According to the Solar Energy Industries Association , “Net metering is a billing mechanism that credits solar energy system owners for the electricity they add to the grid. For example, if a residential customer has a PV system on the home’s rooftop, it may generate more electricity than the home uses during daylight hours. If the home is net-metered, the electricity meter will run backwards to provide a credit against what electricity is consumed at night or other periods where the home’s electricity use exceeds the system’s output. Customers are only billed for their “net” energy use. On average, only 20-40 percent of a solar energy system’s output ever goes into the grid. Exported solar electricity serves nearby customers’ loads.”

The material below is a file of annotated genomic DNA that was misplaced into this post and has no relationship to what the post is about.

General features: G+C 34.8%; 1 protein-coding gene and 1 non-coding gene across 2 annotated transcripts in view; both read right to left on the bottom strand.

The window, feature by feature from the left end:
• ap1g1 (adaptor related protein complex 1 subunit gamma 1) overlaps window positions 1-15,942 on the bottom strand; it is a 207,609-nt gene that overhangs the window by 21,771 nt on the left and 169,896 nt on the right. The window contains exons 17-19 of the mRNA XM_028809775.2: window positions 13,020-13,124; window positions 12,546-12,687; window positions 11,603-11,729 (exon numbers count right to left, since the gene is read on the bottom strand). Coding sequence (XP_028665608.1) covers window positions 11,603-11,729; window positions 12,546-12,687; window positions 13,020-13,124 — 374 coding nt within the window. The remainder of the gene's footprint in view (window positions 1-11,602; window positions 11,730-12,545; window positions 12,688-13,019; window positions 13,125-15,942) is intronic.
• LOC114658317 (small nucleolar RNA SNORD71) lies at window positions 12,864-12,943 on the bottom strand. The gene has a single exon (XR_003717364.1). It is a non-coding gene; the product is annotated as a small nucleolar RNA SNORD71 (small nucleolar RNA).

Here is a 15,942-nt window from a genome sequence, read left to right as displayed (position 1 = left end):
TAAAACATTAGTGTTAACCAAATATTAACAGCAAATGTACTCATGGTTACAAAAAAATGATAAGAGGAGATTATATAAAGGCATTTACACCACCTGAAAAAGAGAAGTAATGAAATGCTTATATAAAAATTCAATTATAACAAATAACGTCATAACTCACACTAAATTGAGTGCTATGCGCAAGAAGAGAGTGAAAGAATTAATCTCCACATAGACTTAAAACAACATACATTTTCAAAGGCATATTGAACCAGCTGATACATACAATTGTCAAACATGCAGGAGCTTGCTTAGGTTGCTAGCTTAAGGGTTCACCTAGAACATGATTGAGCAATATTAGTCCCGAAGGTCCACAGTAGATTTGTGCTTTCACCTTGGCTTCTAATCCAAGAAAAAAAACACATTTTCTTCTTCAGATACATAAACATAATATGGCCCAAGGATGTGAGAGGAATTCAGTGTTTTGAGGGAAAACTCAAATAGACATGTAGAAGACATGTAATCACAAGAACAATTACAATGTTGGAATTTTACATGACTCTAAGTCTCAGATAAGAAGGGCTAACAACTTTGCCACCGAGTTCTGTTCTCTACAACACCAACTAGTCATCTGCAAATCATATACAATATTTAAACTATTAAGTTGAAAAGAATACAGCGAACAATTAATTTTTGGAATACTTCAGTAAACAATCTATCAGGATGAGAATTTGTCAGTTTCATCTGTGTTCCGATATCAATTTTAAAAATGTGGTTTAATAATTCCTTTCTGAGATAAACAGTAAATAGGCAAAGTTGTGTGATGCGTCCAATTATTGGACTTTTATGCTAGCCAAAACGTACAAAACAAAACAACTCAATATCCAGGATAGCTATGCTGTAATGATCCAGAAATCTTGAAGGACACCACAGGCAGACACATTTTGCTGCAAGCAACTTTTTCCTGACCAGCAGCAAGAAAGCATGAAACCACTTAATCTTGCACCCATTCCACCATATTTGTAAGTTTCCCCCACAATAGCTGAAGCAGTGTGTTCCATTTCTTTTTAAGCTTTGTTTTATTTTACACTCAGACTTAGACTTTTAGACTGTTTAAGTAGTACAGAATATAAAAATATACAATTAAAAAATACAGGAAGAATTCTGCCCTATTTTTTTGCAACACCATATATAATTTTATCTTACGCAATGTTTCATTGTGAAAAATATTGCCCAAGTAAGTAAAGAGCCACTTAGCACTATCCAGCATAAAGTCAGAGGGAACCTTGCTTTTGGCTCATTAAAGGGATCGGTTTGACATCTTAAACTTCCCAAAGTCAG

Only investor-owned utilities with monopoly service territories were legally required to offer net metering to their customers. Different utilities have different net metering policies. Here is what Duke Energy Indiana says about renewable generating options and net metering in its territory.
Rural Electric Member Cooperatives (REMCs) and municipal utilities are not required to offer net metering. There are 38 REMCs in Indiana, each with its own renewable energy practices and policies. Drill down on this REMC map to see their websites for more information.
There is a power struggle (pun intended) over net metering as monopoly utilities and their supply chain partners try to keep marketplace control and consumers try to gain energy independence. The legal and regulatory situation changes frequently. For an annual overview of “The state of net metering in the United States,” see Solar Reviews.
← Solar Q&A